Lately, I’ve been surrounded by docks on various Southwest Florida ponds, rivers, passes, and the Gulf of Mexico. The docks have caused me to think back to my father’s cherished Chris-Craft and the small “lagoon,” actually an inlet off Lake Erie, where it and a dozen or so small craft docked.
I thought about the unwritten rule that nobody else could tie up at anyone else’s dock. None of us in that small community where peach orchards grew owned the land surrounding the lagoon, but each family claimed its own space and built its own dock. My father taught me knot-tying, how to steer a boat in a storm, and when not to go out in the boat. I never needed these skills later in life but what I derived from it was the sense of security I felt from the trust my father had in me with docking the boat, maintaining its upkeep, and practicing safety measures, among other things—all at the age of 13.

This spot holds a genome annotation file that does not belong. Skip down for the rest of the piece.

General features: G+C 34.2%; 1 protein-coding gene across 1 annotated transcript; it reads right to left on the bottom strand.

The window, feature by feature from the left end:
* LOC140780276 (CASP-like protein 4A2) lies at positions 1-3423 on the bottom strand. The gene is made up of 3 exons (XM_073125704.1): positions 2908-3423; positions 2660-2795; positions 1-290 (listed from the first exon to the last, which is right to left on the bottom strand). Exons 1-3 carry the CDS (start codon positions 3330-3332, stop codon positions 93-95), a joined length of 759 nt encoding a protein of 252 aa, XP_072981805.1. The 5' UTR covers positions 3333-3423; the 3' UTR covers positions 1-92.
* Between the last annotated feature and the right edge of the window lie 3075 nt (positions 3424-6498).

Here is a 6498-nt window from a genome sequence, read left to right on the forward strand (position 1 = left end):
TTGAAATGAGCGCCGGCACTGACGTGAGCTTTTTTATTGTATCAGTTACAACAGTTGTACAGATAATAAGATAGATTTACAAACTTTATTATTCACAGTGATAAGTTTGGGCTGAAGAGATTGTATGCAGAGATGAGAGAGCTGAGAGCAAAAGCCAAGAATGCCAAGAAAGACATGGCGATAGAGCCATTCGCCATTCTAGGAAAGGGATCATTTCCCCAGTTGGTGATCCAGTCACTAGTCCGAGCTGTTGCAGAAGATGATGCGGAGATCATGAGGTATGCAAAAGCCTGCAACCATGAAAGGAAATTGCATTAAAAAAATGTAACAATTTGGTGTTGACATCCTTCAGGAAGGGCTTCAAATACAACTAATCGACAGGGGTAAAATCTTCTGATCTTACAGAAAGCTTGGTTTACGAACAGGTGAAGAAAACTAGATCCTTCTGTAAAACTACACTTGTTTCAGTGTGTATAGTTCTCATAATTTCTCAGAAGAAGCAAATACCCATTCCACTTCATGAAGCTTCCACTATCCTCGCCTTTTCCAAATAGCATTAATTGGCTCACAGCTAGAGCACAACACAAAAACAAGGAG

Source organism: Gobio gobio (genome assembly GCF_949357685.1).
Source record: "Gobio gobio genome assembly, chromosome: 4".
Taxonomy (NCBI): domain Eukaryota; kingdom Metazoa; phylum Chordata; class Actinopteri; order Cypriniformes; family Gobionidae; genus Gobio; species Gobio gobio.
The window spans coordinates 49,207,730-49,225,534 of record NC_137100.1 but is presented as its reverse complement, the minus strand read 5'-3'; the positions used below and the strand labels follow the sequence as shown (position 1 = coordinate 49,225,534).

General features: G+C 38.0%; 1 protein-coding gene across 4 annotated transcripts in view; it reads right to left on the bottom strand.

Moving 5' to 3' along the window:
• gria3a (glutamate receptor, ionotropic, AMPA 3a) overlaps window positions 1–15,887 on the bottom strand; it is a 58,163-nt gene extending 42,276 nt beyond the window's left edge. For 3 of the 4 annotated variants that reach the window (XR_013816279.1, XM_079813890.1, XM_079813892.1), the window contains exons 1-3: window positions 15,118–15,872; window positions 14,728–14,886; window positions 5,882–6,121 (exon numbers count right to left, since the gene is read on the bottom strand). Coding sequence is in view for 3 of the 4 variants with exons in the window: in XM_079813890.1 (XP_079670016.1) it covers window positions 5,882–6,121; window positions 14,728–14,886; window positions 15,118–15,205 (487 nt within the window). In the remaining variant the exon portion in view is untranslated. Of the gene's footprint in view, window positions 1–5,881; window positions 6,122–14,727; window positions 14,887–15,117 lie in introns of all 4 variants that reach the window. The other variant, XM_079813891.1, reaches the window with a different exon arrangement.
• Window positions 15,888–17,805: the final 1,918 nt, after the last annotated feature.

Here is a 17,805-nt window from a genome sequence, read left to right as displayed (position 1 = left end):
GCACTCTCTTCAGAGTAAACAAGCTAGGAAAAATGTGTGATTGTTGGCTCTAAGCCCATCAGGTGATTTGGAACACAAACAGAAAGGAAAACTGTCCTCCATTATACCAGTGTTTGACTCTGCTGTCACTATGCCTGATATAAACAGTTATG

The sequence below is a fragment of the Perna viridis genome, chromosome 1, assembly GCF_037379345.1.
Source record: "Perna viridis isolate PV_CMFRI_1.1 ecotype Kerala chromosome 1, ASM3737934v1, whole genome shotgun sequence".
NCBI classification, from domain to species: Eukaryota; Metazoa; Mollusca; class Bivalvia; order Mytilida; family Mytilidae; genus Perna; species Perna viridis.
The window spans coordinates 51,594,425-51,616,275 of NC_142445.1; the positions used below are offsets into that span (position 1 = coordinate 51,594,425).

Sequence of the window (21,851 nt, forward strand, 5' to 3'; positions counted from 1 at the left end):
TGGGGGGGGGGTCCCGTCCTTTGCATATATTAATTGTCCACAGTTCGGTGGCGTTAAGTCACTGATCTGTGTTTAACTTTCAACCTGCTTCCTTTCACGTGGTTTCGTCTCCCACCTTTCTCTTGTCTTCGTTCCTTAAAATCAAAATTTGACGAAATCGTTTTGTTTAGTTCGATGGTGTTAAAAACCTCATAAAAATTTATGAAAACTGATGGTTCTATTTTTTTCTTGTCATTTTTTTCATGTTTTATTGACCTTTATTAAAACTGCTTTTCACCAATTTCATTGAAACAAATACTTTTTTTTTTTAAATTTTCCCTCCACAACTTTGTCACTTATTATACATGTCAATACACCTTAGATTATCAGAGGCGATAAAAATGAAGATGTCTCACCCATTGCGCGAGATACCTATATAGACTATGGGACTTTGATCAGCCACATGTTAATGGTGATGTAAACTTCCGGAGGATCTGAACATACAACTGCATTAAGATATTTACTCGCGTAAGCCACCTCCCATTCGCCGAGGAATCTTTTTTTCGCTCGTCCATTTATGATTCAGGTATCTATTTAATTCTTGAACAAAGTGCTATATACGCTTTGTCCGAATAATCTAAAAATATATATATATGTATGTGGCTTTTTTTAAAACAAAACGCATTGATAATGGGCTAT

He and my mother also allowed my brother and me to swim and boat whenever we wanted to except on Sunday mornings when we all went to worship services together. I was allowed to go to church with my long hair dripping down the back of my dress, but Sunday church was necessary. In our lives we needed a dock, but also the safe haven and sheltering arms and love of Jesus. We were taught that one’s life is not just physical, but also spiritual—by living examples, not just empty words.
Many of us are blessed to be able to choose our own safe havens or docks where we moor ourselves before venturing out into the daily life of the world.
As we anticipate the celebration of the Resurrection of our Lord, let us all return to the loving arms of our Risen Lord, our safe haven and the safe haven of the world.
Where is your safe haven in the temporal world? Is it a person or a place? Where can you dock yourself and know you belong there? Is it a special place where you can also find Jesus in the quiet of your heart? Or, is it that devoted cousin or friend who knows who you really are and loves you in spite of— or because of—it?
Barbara Miller serves on the churchwide executive board. She lives in Washington, Mich.